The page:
Fall 2019

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Linguistics courses
Course number Course title Section Instructor Days Time Room

GRS LX 601

Phonetics & Phonology: Introduction to Sound Systems

web A1 Lindsey TR 5-6:15 CAS 313
Introduction to the nature and patterning of sounds in human language. Presents articulatory and acoustic phonetics, and basic phonological analysis, focusing on cross-language typology and comparison. Hands-on development of practical skills, including IPA transcription, field techniques, and digital speech analysis.

[Prereq: CAS LX 250 Introduction to Linguistics or consent of instructor.
Please note that this course cannot be taken for credit towards the MA or PhD program in Linguistics.]
[Meets with CAS LX 301; Also offered as MET LX 501; Previously offered as CAS LX 510 "Phonetics"]
  • Carries humanities divisional credit in CAS.
  • This course fulfills a single unit in each of the following BU Hub areas:
    • Scientific Inquiry II
    • Quantitative Reasoning I
    • Critical Thinking

GRS LX 611

Morphology: Introduction to the Structures and Shapes of Words

web A1 Myler MWF 9:05-9:55 CAS 201
Morphology, the study of the internal structure and the shapes of words across languages, straddles the boundary between syntax and phonology. This course covers the major empirical and theoretical issues in the study of morphology, emphasizing links to other components of grammar. [Prereq: CAS LX 250 Introduction to Linguistics or consent of instructor.]
[Meets with CAS LX 311; Also offered as MET LX 511; Previously offered as CAS LX 521 "Morphology"]
  • Carries humanities divisional credit in CAS.

GRS LX 617

"Having" and "Being" across Languages

web A1 Myler MWF 1:25-2:15 CAS 315
Languages differ startlingly in how they express the apparently basic concepts of “possession” and “essence”. Students explore this variety and its implications, addressing fundamental questions about linguistic relativism, language universals, and the relationship between structure and meaning. [Prereq: CAS LX 250 Introduction to Linguistics or consent of instructor.]
[Meets with CAS LX 317; Also offered as MET LX 517; Previously offered as CAS LX 517 ""Having" and "Being" across Languages"]

GRS LX 621

Syntax: Introduction to Sentential Structure

web A1 Hagstrom TR 11-12:15 CAS 426
Introduction to syntax as an object of inquiry. Students build an increasingly sophisticated model of syntactic knowledge to account for data from English and other languages, constructing and evaluating alternative hypotheses about how sentence structure works. [Prereq: CAS LX 250 Introduction to Linguistics or consent of instructor.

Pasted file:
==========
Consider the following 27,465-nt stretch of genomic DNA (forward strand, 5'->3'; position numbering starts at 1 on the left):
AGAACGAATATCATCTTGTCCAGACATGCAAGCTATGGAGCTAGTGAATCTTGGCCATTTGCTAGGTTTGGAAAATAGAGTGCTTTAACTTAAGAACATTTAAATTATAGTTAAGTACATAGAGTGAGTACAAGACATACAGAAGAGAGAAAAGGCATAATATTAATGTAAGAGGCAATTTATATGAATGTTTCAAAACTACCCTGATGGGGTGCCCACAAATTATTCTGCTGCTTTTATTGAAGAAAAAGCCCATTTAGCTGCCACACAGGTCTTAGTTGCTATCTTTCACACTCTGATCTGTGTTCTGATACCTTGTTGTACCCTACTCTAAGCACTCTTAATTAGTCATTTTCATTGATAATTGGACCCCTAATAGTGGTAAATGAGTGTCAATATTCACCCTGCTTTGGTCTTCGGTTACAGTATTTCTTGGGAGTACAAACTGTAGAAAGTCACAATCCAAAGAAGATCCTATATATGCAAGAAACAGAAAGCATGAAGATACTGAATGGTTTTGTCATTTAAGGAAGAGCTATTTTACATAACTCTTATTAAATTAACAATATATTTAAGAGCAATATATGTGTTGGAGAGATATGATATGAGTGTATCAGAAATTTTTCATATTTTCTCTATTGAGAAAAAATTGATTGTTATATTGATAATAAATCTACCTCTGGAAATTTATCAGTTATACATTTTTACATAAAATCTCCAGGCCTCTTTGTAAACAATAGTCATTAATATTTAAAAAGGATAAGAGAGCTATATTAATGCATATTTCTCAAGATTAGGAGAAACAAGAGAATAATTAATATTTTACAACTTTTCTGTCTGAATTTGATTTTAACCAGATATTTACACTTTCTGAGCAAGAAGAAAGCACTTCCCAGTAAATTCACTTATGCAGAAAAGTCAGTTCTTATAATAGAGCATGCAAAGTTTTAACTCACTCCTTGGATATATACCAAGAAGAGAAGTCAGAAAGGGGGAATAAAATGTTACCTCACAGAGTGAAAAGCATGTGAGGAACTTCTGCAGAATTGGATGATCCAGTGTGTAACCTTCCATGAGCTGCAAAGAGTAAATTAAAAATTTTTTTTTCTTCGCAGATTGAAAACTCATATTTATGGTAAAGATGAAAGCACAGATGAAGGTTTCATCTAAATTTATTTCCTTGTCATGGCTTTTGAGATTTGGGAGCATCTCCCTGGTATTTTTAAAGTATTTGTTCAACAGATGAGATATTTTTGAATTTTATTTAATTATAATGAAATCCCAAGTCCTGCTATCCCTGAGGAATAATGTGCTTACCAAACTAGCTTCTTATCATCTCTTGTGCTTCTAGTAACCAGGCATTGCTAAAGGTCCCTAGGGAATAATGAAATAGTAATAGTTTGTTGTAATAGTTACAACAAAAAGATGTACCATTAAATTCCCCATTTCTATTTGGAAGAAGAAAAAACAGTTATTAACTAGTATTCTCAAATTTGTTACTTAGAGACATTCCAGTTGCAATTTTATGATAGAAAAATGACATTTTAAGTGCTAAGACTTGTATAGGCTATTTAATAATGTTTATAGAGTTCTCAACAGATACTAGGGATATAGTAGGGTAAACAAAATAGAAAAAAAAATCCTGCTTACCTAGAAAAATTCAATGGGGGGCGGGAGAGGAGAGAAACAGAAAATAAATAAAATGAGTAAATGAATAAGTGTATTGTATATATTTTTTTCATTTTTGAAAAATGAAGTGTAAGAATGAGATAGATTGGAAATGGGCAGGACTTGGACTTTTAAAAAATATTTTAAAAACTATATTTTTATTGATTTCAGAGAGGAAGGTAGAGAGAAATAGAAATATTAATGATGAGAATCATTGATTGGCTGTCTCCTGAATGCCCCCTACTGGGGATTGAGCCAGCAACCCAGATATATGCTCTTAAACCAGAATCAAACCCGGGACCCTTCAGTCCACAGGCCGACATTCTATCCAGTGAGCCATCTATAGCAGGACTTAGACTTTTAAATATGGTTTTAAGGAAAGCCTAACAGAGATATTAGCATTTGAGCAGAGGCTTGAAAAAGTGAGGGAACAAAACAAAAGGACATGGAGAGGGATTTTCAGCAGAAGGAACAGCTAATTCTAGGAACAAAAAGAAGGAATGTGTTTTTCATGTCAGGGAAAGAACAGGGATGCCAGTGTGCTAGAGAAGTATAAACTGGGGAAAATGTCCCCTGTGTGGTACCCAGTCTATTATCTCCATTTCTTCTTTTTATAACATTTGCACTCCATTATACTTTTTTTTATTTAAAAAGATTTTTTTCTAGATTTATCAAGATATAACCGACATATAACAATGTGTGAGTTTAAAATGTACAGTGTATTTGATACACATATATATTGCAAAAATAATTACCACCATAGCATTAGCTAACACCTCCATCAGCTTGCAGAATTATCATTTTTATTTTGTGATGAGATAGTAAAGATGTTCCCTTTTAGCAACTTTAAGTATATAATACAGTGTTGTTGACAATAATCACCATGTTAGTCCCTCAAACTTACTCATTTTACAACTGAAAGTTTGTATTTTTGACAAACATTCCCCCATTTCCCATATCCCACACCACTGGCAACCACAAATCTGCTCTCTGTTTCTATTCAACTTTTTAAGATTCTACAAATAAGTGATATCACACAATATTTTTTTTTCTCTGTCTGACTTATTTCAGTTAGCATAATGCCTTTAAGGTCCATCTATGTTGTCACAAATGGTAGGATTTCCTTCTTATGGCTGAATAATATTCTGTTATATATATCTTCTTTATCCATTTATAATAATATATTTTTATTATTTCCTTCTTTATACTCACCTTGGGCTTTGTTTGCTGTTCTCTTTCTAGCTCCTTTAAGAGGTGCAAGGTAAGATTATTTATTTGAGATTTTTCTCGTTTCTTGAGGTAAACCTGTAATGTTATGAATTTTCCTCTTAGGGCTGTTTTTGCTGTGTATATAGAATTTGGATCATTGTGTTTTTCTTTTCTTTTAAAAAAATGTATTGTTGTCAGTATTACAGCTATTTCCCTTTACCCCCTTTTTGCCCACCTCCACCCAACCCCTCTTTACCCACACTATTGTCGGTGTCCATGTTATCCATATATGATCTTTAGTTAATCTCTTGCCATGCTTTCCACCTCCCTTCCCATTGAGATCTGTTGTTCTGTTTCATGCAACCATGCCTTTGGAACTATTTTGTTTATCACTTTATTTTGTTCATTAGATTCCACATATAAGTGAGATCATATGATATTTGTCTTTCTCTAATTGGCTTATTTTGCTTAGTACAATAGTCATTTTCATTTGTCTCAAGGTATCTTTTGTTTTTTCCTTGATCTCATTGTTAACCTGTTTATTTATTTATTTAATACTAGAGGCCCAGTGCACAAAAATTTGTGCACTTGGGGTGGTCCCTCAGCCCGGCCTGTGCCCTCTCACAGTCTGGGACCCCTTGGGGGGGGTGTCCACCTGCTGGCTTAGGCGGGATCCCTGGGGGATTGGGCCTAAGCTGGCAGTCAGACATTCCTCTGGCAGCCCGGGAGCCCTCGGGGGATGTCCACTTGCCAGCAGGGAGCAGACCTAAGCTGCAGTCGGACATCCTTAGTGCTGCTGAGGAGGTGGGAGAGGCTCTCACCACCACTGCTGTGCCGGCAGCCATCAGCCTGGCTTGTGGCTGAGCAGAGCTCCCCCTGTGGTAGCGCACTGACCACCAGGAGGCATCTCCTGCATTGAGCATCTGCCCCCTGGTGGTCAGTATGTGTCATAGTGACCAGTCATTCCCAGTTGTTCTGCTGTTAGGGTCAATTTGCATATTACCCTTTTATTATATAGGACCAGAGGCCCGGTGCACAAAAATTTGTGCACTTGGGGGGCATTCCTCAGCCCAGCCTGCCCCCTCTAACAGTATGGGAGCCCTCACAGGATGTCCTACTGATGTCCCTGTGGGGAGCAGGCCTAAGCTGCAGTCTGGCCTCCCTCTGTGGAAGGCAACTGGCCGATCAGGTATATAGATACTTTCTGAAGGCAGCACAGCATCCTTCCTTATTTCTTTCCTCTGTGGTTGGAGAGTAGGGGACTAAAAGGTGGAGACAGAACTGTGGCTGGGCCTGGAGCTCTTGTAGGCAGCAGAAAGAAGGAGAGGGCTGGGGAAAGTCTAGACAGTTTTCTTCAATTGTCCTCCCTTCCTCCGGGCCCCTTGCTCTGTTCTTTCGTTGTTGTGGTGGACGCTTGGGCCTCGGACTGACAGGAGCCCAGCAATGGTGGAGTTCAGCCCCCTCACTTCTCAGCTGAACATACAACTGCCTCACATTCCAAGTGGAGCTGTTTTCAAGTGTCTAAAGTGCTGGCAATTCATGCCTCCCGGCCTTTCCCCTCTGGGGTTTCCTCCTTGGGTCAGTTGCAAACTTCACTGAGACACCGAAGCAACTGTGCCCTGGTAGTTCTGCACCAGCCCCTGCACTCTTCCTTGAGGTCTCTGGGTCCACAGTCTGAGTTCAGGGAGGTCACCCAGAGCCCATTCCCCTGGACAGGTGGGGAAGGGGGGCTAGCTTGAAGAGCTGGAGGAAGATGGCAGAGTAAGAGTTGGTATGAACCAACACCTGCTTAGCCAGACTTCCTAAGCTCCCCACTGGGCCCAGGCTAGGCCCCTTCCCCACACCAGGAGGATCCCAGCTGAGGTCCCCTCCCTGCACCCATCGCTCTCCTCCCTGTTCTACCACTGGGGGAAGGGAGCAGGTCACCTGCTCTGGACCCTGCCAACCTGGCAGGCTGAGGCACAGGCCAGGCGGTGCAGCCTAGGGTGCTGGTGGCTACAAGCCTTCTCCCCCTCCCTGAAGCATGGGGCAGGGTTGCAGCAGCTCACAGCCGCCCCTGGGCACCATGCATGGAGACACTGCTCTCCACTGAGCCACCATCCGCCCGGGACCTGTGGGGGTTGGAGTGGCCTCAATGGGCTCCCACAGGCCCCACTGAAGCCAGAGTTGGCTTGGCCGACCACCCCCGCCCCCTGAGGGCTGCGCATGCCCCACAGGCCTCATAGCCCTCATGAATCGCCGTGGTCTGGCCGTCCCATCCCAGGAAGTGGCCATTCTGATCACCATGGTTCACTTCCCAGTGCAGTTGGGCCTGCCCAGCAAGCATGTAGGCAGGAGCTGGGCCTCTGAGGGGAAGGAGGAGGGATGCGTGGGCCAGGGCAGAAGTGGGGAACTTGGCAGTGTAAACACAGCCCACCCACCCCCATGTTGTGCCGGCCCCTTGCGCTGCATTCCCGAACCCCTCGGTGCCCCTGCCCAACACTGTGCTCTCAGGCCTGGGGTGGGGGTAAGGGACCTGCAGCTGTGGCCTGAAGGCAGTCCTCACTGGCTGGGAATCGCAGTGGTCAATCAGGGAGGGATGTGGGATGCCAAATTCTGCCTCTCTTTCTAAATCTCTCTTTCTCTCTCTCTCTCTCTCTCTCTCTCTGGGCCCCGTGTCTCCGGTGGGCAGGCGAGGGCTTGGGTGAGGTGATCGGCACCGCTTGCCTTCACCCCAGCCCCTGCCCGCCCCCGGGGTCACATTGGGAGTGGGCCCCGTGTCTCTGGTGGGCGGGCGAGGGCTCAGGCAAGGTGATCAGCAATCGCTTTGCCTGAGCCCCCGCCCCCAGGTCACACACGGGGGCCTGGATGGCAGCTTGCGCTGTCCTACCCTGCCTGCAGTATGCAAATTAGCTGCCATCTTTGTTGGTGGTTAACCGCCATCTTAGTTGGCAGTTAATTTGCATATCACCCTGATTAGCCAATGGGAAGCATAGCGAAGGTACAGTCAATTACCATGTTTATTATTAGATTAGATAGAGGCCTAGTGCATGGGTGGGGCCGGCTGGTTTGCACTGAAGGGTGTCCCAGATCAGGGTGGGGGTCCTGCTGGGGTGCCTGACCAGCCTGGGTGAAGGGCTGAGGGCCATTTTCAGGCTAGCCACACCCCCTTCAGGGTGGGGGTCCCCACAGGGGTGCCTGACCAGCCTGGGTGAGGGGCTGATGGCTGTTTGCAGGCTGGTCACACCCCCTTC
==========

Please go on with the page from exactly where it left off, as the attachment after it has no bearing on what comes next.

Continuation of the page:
Please note that this course cannot be taken for credit towards the MA or PhD program in Linguistics.]
[Meets with CAS LX 321; Also offered as MET LX 521; Previously offered as CAS LX 522 "Syntax I"]
  • Carries humanities divisional credit in CAS.

GRS LX 649

Bilingualism

web A1 Chang TR 3:30-4:45 CAS 426
The psycholinguistics and sociolinguistics of life with two languages. Topics include bilingual language use, processing, acquisition, organization; effects of bilingualism on cognition and development; the bilingual brain; the bilingual speech community; bilingual education; bilingualism in the media and public eye. [Prereq: CAS LX 250 Introduction to Linguistics or consent of instructor.]
[Meets with CAS LX 349; Also offered as MET LX 549; Previously offered as CAS LX 545 "Bilingualism"]
  • Carries humanities divisional credit in CAS.
  • This course fulfills a single unit in each of the following BU Hub areas:
    • Social Inquiry II
    • Individual in Community
    • Critical Thinking
  • GRS LX 683

    The Sounds of Spanish

    web A1 Erker TR 9:30-10:45 CAS B06A
    (Conducted in Spanish) The goal of this course is to introduce students to the linguistic analysis of speech, with a focus on the Spanish language. We examine the vowels and consonants of Spanish from the perspective of articulatory and acoustic phonetics. In addition, the course introduces core concepts in phonological analysis, surveying the phonemic inventory and phonological organization of Spanish. We also investigate a range of regional variation demonstrated by so-called ‘dialects’ of Spanish, with an emphasis on the historical and social significance of such variation in Spain, Latin America, and the United States. In summary, this course aims to examine the sounds of Spanish as physical, mental, and social phenomena. [Prereq: One 300-level Spanish course and CAS LX 250 or consent of instructor]